Migration topic: the charismatic yet vexing blue jay
I love fall migration, especially the mornings when I don’t have to be at my National Park Service job until 10:30 a.m., and I have an hour or so to work my local patch before commuting. However, as much as I delight in finding fox sparrows, yellow-rumped warblers, and sharp-shinned hawks zipping past, I have to survive the blue jay migration.
I used to enjoy blue jays. Sure, they can behave like bullies at the bird feeder – squawking when they arrive, causing all the other birds to scatter. And sure, they eat other birds’ eggs, but many birds do that, so I can’t just criticize the blue jay. I used to enjoy their jaunty hops on deck rails, their ability to cache peanuts, and their mimicry. My relationship with the blue jay was cordial until I got a cockatiel. For whatever reason, blue jays make him sound the alarm. I don’t understand why. Cockatiels are an Australian species so why would a North American jay cause him to panic and warn everyone in a one-mile radius that a dangerous blue jay is nearby? But in the fall, when hundreds blue jays pass through our yard calling like crazy, our cockatiel’s loud freak-out is a daily occurrence.
When I was young, it never occurred to me that blue jays migrate because they were a permanent fixture in my parents’ backyard in Indiana. But they probably weren’t the same jays year round. My first encounter with migrating blue jays was at Hawk Ridge Bird Observatory in Duluth, Minn. I was new to the world of hawk watching, and though I had read about “kettles of hawks” I had no idea how to identify a flock of hawks. So I pointed at the first large flock of medium-sized birds that flew past, and someone told me they were migrating blue jays.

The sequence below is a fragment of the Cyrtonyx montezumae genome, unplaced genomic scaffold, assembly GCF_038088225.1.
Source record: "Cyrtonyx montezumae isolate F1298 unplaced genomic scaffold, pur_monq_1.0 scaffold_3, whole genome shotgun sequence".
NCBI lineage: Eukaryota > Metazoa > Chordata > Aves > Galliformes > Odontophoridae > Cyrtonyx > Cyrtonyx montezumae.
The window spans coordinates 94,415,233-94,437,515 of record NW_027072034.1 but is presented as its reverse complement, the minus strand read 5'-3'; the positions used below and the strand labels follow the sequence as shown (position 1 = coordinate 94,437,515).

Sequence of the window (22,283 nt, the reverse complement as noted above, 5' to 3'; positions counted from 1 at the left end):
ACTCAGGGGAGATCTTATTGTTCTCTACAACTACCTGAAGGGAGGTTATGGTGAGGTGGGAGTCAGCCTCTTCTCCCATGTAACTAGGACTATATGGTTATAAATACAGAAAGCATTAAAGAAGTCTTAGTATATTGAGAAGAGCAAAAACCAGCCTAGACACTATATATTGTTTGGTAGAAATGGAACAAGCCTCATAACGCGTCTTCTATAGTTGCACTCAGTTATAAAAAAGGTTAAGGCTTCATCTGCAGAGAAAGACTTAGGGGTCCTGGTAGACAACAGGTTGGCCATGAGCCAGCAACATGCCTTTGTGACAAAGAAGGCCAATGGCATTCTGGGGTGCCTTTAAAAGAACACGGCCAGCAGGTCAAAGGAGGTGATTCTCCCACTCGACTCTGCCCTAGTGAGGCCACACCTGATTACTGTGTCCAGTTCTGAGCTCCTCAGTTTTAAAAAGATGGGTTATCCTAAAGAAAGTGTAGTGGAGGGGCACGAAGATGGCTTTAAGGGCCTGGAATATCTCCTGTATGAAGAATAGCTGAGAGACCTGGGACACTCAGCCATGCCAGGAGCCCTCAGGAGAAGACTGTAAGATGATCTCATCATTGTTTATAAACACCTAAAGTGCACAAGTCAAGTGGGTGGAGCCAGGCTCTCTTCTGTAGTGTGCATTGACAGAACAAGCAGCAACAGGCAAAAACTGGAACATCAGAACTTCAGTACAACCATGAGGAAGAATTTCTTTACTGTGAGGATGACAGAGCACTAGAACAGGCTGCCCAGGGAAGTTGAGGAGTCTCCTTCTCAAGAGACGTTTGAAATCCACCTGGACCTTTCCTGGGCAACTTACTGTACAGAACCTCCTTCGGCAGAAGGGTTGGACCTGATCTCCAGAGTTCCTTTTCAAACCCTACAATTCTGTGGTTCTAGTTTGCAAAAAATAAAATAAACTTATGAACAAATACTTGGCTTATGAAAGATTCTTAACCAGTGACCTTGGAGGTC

We know little about blue jay migration. Some blue jays migrate from the northern North America to the southern United States. We see flocks of hundreds of birds on the move in the spring and fall. On Sept. 12, 2015, Hawk Ridge Bird Observatory counted more than 10,000 blue jays flying past the ridge. Yet many blue jays in the fall gobble up and store food, and quite a few blue jays visit bird feeders all winter. When I helped out at a hawk trapping station, blue jays frequently would fly down and grab leftover corn that the bait pigeons didn’t eat. If you were migrating, why would you need to cache food for the winter? There’s speculation that only birds of a certain age migrate or that the prevalence of food available in winter from bird feeders might be changing their migratory pattern, this encouraging them to stick around.
Regardless, it will relieve my eardrums when their numbers in my neighborhood diminish and stop setting off my cockatiel alarm. If you do not own a cockatiel and want to feed blue jays through the winter, they love corn, peanuts, sunflower seeds and nut-flavored suets.